Stochastic resonance (SR) is a phenomenon where a signal that is normally too weak to be detected by a sensor, can be boosted by adding white noise to the signal, which contains a wide spectrum of frequencies. The frequencies in the white noise corresponding to the original signal’s frequencies will resonate with each other, amplifying the original signal while not amplifying the rest of the white noise (thereby increasing the signal-to-noise ratio which makes the original signal more prominent). Further, the added white noise can be enough to be detectable by the sensor, which can then filter it out to effectively detect the original, previously undetectable signal.
This works for sound and image alike, for example:
SR may help to explain why some people learn better when surrounded by white noise — thus writers who hang out in coffee shops. SR has been identified in the sensory neurobiology of many creatures, but I don’t understand that stuff at all, so please don’t have any illusions about my competence to grasp serious scientific ideas.
I mention all this because I think reading texts from the past — something about which I have written a book — is a way of usefully introducing stochastic resonance into our mental lives. Maybe I’m stretching a metaphor here, but bear with me.
Some people say we live in an age of information overload. Clay Shirky has said that it’s not information overload but rather “filter failure.” A slightly different way to put Shirky’s point is to say that a super-surplus of input makes it difficult for us to discern genuine information, to distinguish signal from noise. We can’t sift and sort and bring order to all the stuff assaulting us.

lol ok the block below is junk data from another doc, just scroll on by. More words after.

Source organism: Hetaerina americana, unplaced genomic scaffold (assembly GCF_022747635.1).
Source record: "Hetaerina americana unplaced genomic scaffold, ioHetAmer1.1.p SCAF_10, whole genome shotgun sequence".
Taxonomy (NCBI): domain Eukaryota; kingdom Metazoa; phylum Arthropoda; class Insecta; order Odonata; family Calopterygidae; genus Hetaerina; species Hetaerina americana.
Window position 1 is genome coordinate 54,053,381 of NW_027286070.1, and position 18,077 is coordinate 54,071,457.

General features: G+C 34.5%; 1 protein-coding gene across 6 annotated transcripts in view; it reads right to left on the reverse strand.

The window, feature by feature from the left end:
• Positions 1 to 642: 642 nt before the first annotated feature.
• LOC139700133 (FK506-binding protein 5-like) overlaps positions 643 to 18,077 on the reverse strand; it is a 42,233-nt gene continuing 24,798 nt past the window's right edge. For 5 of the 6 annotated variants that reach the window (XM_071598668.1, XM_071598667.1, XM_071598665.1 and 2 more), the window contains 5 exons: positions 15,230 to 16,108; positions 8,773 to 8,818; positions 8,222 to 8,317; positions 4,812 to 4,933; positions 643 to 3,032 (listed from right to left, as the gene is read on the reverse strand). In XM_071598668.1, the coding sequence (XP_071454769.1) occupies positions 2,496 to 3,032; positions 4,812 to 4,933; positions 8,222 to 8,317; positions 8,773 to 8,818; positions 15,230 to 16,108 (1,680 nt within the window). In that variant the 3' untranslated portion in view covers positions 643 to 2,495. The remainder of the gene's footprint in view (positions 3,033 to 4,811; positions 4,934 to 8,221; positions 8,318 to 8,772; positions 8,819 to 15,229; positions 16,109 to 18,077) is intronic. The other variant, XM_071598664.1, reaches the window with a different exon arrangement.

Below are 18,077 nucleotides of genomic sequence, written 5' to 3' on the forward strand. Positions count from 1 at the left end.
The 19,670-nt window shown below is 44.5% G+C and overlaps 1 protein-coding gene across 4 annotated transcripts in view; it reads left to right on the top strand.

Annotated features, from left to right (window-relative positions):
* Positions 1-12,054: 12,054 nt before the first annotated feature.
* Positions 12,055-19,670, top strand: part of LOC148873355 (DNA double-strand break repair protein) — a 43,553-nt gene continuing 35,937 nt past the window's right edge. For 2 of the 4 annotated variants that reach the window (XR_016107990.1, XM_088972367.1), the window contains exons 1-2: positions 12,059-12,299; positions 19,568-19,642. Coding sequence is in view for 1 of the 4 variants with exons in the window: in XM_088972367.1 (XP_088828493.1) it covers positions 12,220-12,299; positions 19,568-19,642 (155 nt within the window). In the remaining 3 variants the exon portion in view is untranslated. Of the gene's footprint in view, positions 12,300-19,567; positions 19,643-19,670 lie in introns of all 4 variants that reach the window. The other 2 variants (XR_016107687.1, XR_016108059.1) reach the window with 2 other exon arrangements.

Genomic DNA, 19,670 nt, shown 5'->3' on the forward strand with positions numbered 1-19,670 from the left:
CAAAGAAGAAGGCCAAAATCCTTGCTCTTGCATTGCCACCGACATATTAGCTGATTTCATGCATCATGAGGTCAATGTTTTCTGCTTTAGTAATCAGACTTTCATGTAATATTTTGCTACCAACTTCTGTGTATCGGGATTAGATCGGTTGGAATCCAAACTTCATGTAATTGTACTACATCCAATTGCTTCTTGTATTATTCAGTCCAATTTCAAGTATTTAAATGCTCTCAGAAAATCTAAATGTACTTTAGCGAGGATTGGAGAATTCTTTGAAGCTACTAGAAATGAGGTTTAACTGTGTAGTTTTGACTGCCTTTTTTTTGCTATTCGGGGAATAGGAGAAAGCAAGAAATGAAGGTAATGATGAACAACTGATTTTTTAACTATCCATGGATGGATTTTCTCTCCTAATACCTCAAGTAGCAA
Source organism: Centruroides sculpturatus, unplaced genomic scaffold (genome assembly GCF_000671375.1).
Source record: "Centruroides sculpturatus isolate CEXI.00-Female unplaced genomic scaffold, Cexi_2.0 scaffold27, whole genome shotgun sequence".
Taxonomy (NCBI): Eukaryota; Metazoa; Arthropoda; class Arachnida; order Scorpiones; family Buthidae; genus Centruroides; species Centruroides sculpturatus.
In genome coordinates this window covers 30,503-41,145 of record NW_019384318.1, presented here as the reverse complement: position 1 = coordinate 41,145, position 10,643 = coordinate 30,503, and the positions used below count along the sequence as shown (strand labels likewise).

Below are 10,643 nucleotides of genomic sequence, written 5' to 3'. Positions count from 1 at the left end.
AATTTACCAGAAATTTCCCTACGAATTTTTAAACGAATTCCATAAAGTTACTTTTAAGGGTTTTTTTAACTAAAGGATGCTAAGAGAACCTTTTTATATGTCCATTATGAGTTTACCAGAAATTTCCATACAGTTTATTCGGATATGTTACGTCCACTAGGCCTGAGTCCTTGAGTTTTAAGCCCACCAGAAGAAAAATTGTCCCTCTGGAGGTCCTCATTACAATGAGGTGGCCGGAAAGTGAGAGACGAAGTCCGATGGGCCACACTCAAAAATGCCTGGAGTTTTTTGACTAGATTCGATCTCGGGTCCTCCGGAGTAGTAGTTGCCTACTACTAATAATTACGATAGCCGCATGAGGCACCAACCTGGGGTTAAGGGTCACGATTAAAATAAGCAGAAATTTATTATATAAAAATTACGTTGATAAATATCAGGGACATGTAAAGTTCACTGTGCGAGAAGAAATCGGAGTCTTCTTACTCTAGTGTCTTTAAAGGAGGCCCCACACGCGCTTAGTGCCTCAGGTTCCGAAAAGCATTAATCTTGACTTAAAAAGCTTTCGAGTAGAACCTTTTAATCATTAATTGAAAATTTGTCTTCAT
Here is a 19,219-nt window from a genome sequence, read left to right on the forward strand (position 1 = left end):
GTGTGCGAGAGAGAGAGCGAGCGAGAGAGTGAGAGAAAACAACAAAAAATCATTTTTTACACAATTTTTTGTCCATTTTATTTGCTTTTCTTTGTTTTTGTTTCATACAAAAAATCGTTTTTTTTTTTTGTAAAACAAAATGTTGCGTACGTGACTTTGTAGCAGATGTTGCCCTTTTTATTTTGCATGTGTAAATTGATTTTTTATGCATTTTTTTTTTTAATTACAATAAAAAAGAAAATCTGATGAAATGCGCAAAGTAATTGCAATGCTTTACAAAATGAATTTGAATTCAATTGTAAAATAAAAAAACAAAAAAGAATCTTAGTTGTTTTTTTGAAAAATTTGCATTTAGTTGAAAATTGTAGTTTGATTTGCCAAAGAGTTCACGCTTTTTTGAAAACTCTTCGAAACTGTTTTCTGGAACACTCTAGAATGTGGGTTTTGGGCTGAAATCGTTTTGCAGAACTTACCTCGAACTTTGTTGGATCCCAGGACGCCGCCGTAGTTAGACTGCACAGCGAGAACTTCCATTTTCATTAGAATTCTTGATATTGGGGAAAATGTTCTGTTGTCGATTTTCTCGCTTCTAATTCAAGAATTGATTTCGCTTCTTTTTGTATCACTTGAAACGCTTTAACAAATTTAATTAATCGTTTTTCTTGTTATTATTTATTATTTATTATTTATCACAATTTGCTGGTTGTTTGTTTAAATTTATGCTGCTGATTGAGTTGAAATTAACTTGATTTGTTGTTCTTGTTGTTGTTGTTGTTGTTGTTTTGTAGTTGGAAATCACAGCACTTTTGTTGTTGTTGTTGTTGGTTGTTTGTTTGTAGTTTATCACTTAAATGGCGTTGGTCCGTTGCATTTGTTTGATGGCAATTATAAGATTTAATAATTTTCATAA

But if you step back from the endless flow of social media and the internet more generally, and sit down with a book from the past that appears to have absolutely nothing to do with the affairs of the moment, something curious and rather wonderful can happen. Unexpectedly and randomly — stochastically — you begin to perceive resonances with your own moment, with the concerns that you may have turned to the past in order to escape.
When you approach the text from the past on its own terms and for its own sake, it becomes a kind of white noise in relation to present concerns. Your attention to the long ago and far away makes the tumult and the shouting die, the captains and the kings depart. (Allusion alert!) It’s when the current environment lies outside the scope of your attention, when you neither seek nor expect any connection to it, that you make room for random resonances to form.
And when they do form, you begin to discern the really key features of your moment more clearly. An image begins to appear where there had been formlessness. Useless and pernicious statements start to recede into the background as you perceive them for what they are. The salient and the helpful points move to the forefront of your attention.
You can’t force this to happen — indeed, any attempt to force it will result in the simple confirmation of what you already think. It’s only when the resonances feel truly random — when they arise at moments when you’re not looking for or expecting them — that they have the power of clarification. You can predict that resonances will occur; but you can’t predict when they’ll show up or what they’ll be.
This may be a subset of the Eureka phenomenon, but at the moment I’m inclined to think that it’s largely distinct from that, though not unrelated.
By the way, I think all that I’ve described here describes equally well the experience of reading much science fiction and fantasy. The fact that almost all of my leisure reading is (a) old books, (b) SF, (c) fantasy suggests that my fundamental orientation as a reader is a hopeful openness to stochastic resonance.